If you fail to pray about this business endeavor, well, you’re doomed to fail. Take the right first step by committing to prayer. Question God and allow Him to question you. Ask others to pray for you during this process and give them specifics to pray about. Remember that God’s timing isn’t your timing, yet it’s perfect. If you’re not receiving a response as fast as you would like, don’t consider it a failure. As James said:

“If any of you lacks wisdom, you should ask God, who gives generously to all without finding fault, and it will be given to you. But when you ask, you must believe and not doubt.” James 1:5-6

Q&A with Jason Stambaugh, Startup Kick Starter

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Jason Stambaugh is a Maryland native, passionate about entrepreneurship and helping startups become thriving businesses. As an entrepreneur, he knows just how hard it is to get started, so he’s teamed up with his local chamber of commerce to create a contest for local business owners, sort of an American Idol for entrepreneurs. He’s a man of God, successful in what he does, and fond of small business. Here’s our Q&A session with Jason:

Q: What type of work are you involved in?

A: I have two companies. One is called Wevival, which is a social media, web marketing and development firm. Basically I work with businesses doing bread and butter websites, marketing strategies, social media, etc. Then I have new project, which is called Hometown Startups and I do local startup contests kind of like American Idol for entrepreneurs right in the local community.

Q: How did Hometown Startups get started?

A: I had just shut down operations on a business I had started and I was kind of licking my own wounds. Then I joined my local chamber of commerce to pick up some local web development and social media clients and through that process I became very involved and the chamber fell in love with it a little bit. Currently, I am the president of our young professionals group that’s here in Carroll County (Maryland). So that kind of gave me perspective on the chamber.

Then I also have a business partner who is in the educational technologies field and he was invited to a large communicational startup contest called LAUNCH Edu. Basically it’s SXSW, which is the big interactive conference, and for frame of reference, Twitter was launched there. So it’s a huge, huge conference. So he (business partner) was invited to go out to that and was a little skeptical and thought maybe it might be a waste of time or not a very good use of time. But he comes back and he’s just fired up about his experience and how great it was for entrepreneurs and for the community.

So that gave me a thought—why the heck don’t these cool opportunities happen in my backyard, in my community, for entrepreneurs? So that idea turned into last year’s contest, which is called the Carroll Biz Challenge.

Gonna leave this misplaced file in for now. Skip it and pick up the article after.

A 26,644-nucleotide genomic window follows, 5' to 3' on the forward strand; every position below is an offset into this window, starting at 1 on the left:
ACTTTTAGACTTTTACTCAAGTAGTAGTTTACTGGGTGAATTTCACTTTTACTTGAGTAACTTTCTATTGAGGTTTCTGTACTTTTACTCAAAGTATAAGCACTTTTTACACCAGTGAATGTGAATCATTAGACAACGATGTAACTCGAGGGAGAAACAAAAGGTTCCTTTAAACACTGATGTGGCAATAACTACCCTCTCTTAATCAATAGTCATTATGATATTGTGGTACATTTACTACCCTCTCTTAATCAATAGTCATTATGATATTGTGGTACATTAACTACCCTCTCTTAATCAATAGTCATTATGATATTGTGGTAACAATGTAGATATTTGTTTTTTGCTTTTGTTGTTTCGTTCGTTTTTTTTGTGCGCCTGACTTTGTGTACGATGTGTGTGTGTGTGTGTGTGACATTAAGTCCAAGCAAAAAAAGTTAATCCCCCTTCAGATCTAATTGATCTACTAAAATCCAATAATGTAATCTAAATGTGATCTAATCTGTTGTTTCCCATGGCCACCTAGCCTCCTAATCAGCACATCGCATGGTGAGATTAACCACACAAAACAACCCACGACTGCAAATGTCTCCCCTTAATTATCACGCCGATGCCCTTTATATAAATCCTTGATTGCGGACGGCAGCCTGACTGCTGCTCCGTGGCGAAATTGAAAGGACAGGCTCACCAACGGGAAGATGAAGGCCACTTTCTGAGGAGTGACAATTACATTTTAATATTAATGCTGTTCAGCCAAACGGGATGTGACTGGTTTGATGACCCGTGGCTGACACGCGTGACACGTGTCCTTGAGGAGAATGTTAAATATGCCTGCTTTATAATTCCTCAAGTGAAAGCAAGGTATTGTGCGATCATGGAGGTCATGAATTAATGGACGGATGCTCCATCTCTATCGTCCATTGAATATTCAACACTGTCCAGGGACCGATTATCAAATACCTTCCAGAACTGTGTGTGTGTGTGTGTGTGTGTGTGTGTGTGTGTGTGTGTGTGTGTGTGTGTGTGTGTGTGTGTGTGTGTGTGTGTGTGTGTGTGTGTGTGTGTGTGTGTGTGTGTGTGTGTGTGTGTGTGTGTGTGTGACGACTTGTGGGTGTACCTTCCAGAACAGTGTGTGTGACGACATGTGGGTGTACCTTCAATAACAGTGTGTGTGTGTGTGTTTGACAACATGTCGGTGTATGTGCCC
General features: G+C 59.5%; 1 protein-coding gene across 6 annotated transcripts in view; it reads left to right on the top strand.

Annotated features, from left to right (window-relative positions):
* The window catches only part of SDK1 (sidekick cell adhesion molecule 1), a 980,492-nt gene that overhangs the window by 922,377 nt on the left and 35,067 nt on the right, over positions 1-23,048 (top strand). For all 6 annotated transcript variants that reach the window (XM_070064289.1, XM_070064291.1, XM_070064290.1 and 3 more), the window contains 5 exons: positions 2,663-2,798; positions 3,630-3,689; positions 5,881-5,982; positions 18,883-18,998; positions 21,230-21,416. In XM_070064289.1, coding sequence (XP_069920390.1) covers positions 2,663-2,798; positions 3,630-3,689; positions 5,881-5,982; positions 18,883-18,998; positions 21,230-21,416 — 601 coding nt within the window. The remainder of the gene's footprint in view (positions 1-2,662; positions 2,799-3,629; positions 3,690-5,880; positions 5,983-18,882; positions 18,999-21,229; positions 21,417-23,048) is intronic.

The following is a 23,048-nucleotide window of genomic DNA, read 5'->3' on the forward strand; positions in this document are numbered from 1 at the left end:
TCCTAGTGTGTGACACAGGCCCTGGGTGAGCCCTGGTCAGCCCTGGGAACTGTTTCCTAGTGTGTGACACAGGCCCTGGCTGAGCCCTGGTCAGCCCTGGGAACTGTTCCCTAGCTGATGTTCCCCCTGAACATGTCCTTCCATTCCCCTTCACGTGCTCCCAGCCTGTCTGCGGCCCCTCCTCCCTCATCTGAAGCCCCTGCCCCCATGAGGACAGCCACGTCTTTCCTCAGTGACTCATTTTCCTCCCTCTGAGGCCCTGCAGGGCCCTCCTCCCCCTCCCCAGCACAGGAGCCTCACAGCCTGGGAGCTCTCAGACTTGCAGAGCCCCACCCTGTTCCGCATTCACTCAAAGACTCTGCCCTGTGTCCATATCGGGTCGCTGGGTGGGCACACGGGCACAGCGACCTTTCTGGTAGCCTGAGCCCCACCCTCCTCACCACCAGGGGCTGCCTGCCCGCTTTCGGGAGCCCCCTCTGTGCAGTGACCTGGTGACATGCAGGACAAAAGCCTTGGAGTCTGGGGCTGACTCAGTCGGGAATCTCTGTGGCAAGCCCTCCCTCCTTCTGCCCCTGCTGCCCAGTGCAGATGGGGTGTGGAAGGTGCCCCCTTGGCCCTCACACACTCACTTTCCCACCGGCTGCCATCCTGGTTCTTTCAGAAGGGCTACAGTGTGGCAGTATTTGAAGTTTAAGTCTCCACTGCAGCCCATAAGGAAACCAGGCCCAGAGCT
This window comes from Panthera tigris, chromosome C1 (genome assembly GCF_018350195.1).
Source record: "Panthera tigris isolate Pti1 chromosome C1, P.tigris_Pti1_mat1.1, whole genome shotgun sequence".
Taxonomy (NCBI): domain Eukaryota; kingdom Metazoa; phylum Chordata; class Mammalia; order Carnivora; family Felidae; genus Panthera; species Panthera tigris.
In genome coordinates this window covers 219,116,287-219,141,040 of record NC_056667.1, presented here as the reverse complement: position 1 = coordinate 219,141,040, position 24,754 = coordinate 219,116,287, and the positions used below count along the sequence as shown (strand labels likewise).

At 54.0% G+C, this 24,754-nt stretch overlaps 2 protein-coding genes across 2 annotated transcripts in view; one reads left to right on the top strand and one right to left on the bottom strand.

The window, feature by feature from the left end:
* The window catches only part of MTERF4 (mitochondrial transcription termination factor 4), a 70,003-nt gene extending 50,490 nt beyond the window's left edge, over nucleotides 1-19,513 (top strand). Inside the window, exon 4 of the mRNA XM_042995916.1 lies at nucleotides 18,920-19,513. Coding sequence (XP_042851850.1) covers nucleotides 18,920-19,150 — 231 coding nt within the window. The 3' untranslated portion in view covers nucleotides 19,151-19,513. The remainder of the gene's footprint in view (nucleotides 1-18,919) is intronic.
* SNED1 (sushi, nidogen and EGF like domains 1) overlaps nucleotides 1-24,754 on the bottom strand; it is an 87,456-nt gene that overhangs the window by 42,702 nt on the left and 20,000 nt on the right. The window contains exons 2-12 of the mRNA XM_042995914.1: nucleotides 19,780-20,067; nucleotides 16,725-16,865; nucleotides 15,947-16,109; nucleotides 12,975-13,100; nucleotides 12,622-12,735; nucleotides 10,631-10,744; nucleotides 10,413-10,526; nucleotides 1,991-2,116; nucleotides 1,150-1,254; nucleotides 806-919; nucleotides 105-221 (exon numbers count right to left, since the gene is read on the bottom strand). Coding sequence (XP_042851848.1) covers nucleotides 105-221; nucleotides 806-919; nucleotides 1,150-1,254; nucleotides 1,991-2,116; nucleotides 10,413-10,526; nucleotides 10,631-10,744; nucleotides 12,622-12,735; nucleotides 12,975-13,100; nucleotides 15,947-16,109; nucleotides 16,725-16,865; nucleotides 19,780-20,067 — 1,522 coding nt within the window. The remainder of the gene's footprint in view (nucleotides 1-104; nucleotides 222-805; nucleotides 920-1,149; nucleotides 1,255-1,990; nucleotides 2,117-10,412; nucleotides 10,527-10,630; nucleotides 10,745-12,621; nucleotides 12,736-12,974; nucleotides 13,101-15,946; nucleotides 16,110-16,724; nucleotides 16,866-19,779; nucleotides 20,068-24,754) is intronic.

Q: What happens at your contest?

A: Basically there is an application window for local entrepreneurs who have brand new business ideas or existing, early-stage startups can pitch some of their business concepts, and make great connections, get lots of publicity and compete for a $5,000 cash prize. They apply until the application deadline has been reached, the advisory board reviews all of the applications and scores them and then selects five finalists. Then those five finalists pitch in front of a live audience and panel judges at an exciting, live community event where the audience can vote, we can hear the pitch, the panel can ask the finalists some questions and we announce the winner on the spot and give them a big check.

Q: Do you plan to continue the contest annually?

A: Yeah, that’s my plan to continue it every year and my goal is to bring this big startup concept model to areas around the country. So I’m in the process of that and a big national push to bring this contest to more communities.

Q: Why were you so passionate about getting this contest started?

A: It’s kind of scratching at my own niche. I’m an entrepreneur and I was one of those guys that was sitting there scratching my head at my day job, in retail and banking sales, and I was just wondering why the work didn’t seem meaningful. I was building somebody else’s empire and you know, I wanted to do my own thing. Out of that desire, I paved my own way. But the reality is that there are a lot of people like me in Carroll County and local communities around the country and I want to provide all of them with a successful opportunity to get noticed, connected and better. Small entrepreneurs and people who have a great idea need a catalyst, something that helps them along their way, so what a better way to offer that in a community where they are living and working.

Q: What would you say in regards to small vs. big business and how important small business is to our country?